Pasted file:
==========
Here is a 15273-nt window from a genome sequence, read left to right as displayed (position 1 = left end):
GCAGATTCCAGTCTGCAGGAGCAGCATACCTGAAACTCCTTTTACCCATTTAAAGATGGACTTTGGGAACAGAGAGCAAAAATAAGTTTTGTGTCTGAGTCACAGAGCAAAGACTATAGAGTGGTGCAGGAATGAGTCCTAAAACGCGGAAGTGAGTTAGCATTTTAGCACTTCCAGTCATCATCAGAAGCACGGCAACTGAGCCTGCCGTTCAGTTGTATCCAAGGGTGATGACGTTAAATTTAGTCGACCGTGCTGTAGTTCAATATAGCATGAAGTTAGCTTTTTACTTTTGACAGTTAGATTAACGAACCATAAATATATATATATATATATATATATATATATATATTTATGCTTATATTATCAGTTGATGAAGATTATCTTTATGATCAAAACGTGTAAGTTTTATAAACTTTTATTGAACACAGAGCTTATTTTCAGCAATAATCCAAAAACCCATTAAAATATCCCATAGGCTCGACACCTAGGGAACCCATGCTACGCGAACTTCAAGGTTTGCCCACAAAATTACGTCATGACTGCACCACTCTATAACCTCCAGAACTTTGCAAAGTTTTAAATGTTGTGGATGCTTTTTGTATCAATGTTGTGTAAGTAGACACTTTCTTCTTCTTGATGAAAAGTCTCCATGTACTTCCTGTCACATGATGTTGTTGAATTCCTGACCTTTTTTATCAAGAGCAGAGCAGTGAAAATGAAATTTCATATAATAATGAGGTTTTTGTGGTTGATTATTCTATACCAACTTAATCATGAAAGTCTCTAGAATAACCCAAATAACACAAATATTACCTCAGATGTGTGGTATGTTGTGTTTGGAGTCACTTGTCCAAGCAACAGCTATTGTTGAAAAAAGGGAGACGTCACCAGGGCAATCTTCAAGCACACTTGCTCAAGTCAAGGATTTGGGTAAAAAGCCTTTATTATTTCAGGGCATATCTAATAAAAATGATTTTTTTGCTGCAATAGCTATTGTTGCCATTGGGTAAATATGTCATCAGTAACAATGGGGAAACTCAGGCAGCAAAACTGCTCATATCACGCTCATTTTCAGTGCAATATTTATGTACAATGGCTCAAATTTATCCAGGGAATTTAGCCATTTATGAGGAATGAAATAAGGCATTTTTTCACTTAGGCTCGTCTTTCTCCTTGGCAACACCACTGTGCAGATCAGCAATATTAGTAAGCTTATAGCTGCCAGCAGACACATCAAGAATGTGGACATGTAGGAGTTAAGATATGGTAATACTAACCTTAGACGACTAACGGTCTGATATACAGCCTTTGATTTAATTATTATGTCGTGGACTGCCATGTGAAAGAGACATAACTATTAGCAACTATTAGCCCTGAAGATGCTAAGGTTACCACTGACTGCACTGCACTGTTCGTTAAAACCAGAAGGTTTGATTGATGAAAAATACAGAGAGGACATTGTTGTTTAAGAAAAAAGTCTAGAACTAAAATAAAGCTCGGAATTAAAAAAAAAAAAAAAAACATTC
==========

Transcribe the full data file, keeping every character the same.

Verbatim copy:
Here is a 15273-nt window from a genome sequence, read left to right as displayed (position 1 = left end):
GCAGATTCCAGTCTGCAGGAGCAGCATACCTGAAACTCCTTTTACCCATTTAAAGATGGACTTTGGGAACAGAGAGCAAAAATAAGTTTTGTGTCTGAGTCACAGAGCAAAGACTATAGAGTGGTGCAGGAATGAGTCCTAAAACGCGGAAGTGAGTTAGCATTTTAGCACTTCCAGTCATCATCAGAAGCACGGCAACTGAGCCTGCCGTTCAGTTGTATCCAAGGGTGATGACGTTAAATTTAGTCGACCGTGCTGTAGTTCAATATAGCATGAAGTTAGCTTTTTACTTTTGACAGTTAGATTAACGAACCATAAATATATATATATATATATATATATATATATATATTTATGCTTATATTATCAGTTGATGAAGATTATCTTTATGATCAAAACGTGTAAGTTTTATAAACTTTTATTGAACACAGAGCTTATTTTCAGCAATAATCCAAAAACCCATTAAAATATCCCATAGGCTCGACACCTAGGGAACCCATGCTACGCGAACTTCAAGGTTTGCCCACAAAATTACGTCATGACTGCACCACTCTATAACCTCCAGAACTTTGCAAAGTTTTAAATGTTGTGGATGCTTTTTGTATCAATGTTGTGTAAGTAGACACTTTCTTCTTCTTGATGAAAAGTCTCCATGTACTTCCTGTCACATGATGTTGTTGAATTCCTGACCTTTTTTATCAAGAGCAGAGCAGTGAAAATGAAATTTCATATAATAATGAGGTTTTTGTGGTTGATTATTCTATACCAACTTAATCATGAAAGTCTCTAGAATAACCCAAATAACACAAATATTACCTCAGATGTGTGGTATGTTGTGTTTGGAGTCACTTGTCCAAGCAACAGCTATTGTTGAAAAAAGGGAGACGTCACCAGGGCAATCTTCAAGCACACTTGCTCAAGTCAAGGATTTGGGTAAAAAGCCTTTATTATTTCAGGGCATATCTAATAAAAATGATTTTTTTGCTGCAATAGCTATTGTTGCCATTGGGTAAATATGTCATCAGTAACAATGGGGAAACTCAGGCAGCAAAACTGCTCATATCACGCTCATTTTCAGTGCAATATTTATGTACAATGGCTCAAATTTATCCAGGGAATTTAGCCATTTATGAGGAATGAAATAAGGCATTTTTTCACTTAGGCTCGTCTTTCTCCTTGGCAACACCACTGTGCAGATCAGCAATATTAGTAAGCTTATAGCTGCCAGCAGACACATCAAGAATGTGGACATGTAGGAGTTAAGATATGGTAATACTAACCTTAGACGACTAACGGTCTGATATACAGCCTTTGATTTAATTATTATGTCGTGGACTGCCATGTGAAAGAGACATAACTATTAGCAACTATTAGCCCTGAAGATGCTAAGGTTACCACTGACTGCACTGCACTGTTCGTTAAAACCAGAAGGTTTGATTGATGAAAAATACAGAGAGGACATTGTTGTTTAAGAAAAAAGTCTAGAACTAAAATAAAGCTCGGAATTAAAAAAAAAAAAAAAAACATTC